23. Neuhouser ML, Thompson B, Coronado GD, Solomon CC. Higher fat intake and lower fruit and vegetables intakes are associated with greater acculturation among Mexicans living in Washington State. JADA 2004;104:51-57.

24. Caprio, S, Daniels SR, Drewnowski A, Kaufman FR, Palinkas LA, Rosenbloom AL, et al. Influence of race/ethnicity and culture on childhood obesity: implications for prevention and treatment. Diabetes Care 2008;31:2211-2221.

25. Mamun AA, Hayatbakhsh MR, O’Callaghan M, Williams G, Najman J. Early overweight and pubertal maturation—pathways of association with young adults’ overweight: a longitudinal study. Int J Obes 2009;33:14-20.

26. Maximova K, McGrath JJ, Barnett T, O’Loughlin J, Paradis G, Lambert M. Do you see what I see? Weight status misperception and exposure to obesity among children and adolescents. Int J Obes 2008;32:1008-1015.

27. Duncan DT, Wolin KY, Scharoun-Lee M, Ding EL, Warner ET, Bennett GG. Does perception equal reality? Weight misperception in relation to weight-related attitudes and behaviors among overweight and obese US adults. Int J Behav Nutr Phys Act 2001;8:20-29.

28. Institute of Medicine. Joint U.S.-Mexico workshop on preventing obesity in children and youth of Mexican origin: summary. Washington DC: The National Academies Press, 2007.

29. Kumanyika SK. Obesity in minority populations: an epidemiologic assessment. Obes Res 1994; 2:166-182.

30. Reischer E, Koo KS. The body beautiful: Symbolism and agency in the social world. Annu Rev Anthropol 2004;33:297-317.

31. Sobal J. The Medicalization and Demedicalization of Obesity. In: Maurer D, Sobal J (eds). Eating Agendas. Food and Nutrition as Social Problems. NY: Aldine de Gruyter, 1995.

32. Le Breton D. Anthropologie Du Corps et Modernite. Paris: Presses Universitaires de France, 1990.

32. Gutierrez G, Perez-Cuevas R, Levy S, Reyes H, Acosta B, Canton SF, et al. Strengthening preventive care programs: a permanent challenge for healthcare systems: Lessons from PREVENIMSS Mexico. BMC Public Health 2010;10:417-429.

33. Acuerdo Nacional para la Salud Alimentaria, 2010. [accessed September 2, 2012]. Available at: http://www.promocion.salud.gob.mx/dgps/interior1/programas/acuerdo_nacional.html

34. United States Preventive Service Task Force, Screening for obesity in Adults; Recommendations and Rationale. November 2003. [Accessed August 31, 2012]. Available at: http://www.uspreventiveservices taskforce.org/3r duspstf/obesity/obesit.htm .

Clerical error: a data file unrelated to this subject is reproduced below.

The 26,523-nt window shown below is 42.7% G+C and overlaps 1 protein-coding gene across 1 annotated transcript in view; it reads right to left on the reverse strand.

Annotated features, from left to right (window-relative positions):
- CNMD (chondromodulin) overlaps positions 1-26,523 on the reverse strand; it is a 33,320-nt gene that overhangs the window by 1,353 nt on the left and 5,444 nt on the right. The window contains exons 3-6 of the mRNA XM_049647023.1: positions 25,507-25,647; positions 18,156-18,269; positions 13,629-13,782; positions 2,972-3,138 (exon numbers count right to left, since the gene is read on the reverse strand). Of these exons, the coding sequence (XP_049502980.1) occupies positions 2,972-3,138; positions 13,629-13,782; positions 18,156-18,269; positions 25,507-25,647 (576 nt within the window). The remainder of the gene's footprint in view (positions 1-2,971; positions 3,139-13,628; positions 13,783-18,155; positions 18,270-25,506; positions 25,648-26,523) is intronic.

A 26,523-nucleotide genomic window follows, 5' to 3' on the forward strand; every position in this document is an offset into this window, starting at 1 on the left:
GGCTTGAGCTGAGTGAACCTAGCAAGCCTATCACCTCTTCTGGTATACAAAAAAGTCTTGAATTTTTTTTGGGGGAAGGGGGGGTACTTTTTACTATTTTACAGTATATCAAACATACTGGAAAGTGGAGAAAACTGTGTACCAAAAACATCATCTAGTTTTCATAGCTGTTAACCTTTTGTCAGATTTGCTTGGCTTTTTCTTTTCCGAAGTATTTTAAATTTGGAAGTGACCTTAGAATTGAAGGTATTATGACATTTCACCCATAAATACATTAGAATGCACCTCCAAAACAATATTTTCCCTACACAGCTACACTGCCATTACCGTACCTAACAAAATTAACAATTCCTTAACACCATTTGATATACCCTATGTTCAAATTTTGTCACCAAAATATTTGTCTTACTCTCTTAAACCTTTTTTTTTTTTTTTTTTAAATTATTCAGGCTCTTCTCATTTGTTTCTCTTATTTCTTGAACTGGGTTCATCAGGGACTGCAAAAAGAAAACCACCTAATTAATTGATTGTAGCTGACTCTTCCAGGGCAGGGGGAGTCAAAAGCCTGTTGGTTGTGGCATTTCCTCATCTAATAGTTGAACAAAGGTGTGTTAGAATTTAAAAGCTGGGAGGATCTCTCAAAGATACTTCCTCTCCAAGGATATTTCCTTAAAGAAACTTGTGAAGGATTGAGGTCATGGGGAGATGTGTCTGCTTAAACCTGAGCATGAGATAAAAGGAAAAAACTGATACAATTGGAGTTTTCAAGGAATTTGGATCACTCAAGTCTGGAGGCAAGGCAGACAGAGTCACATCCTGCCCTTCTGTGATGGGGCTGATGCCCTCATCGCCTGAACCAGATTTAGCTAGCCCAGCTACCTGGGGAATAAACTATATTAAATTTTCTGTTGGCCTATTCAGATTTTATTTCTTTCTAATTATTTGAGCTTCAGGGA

35. Alexander SC, Ostbye T, Pollak KI, Gradison M, Bastian LA, Brouwer RJ. Physicians’ beliefs about discussing obesity: Results from focus groups. Am J Health Promot 2007; 21(6):498-500.

36. Nguyen H, Markides K, Windleby M. Physician advice on exercise and diet in a U.S. sample of obese Mexican-American adults. Am J Health Promot 2011;25:402-409.

37. Vargas-Bustamante AS, Chen J, Rodríguez H, Rizzo J, Ortega A. Use of preventive care services  among  Latino subgroups. Am  J Prev Med  2010; 38(6):610-619.

38. Kirby J, Taliaferro G, Zuvekas S. Explaining racial and ethnic disparities in health care. Medical Care 2006; 44(5) suppl:1-64-1-72.

39. Sassy F. Obesity and the Economics of Prevention. Fit Not Fat. Organization for Economic Development and Cooperation (OECD), 2010. [accessed 2011, January 3]. Available from: http://www.oecd.org/document/31/0,3343,en_2649_33929_45999775_1_1_1_37407,00.html

40. Heaton, P, Frede S. Patients’ need for more counseling on diet, exercise, and smoking cessation: results from the National Ambulatory Medical Care Survey. J Am Pharm Assoc 2006;46:364-369.

Descargar artículoDescargar artículo en PDF

Descargar artículo

 

Instituto Nacional de Salud Pública
Av. Universidad 655
Col. Santa María Ahuacatitlán
62508 Cuernavaca, Morelos, México

Salud Pública de México es una publicación periódica electrónica, bimestral, publicada por el Instituto Nacional de Salud Pública (INSP), con domicilio en Avenida Universidad núm. 655, col. Santa María Ahuacatitlán, Cuernavaca, Morelos, C.P. 62100, teléfono 3293000, página web: www.insp.mx, ISSN: 1606-7916, Reserva de Derechos al Uso Exclusivo con número: 04-2012-071614550600-203. Ambos otorgados por el Instituto Nacional del Derecho de Autor. Editor responsable: Carlos Oropeza Abúndez. Responsable de la versión electrónica: Subdirección de Comunicación Científica y Publicaciones, Avenida Universidad núm. 655, Planta Baja, col. Santa María Ahuacatitlán, Cuernavaca, Morelos, C.P. 62100, teléfono 3293000. Fecha de última modificación, 29 de junio de 2015. D.R. © Instituto Nacional de Salud Pública.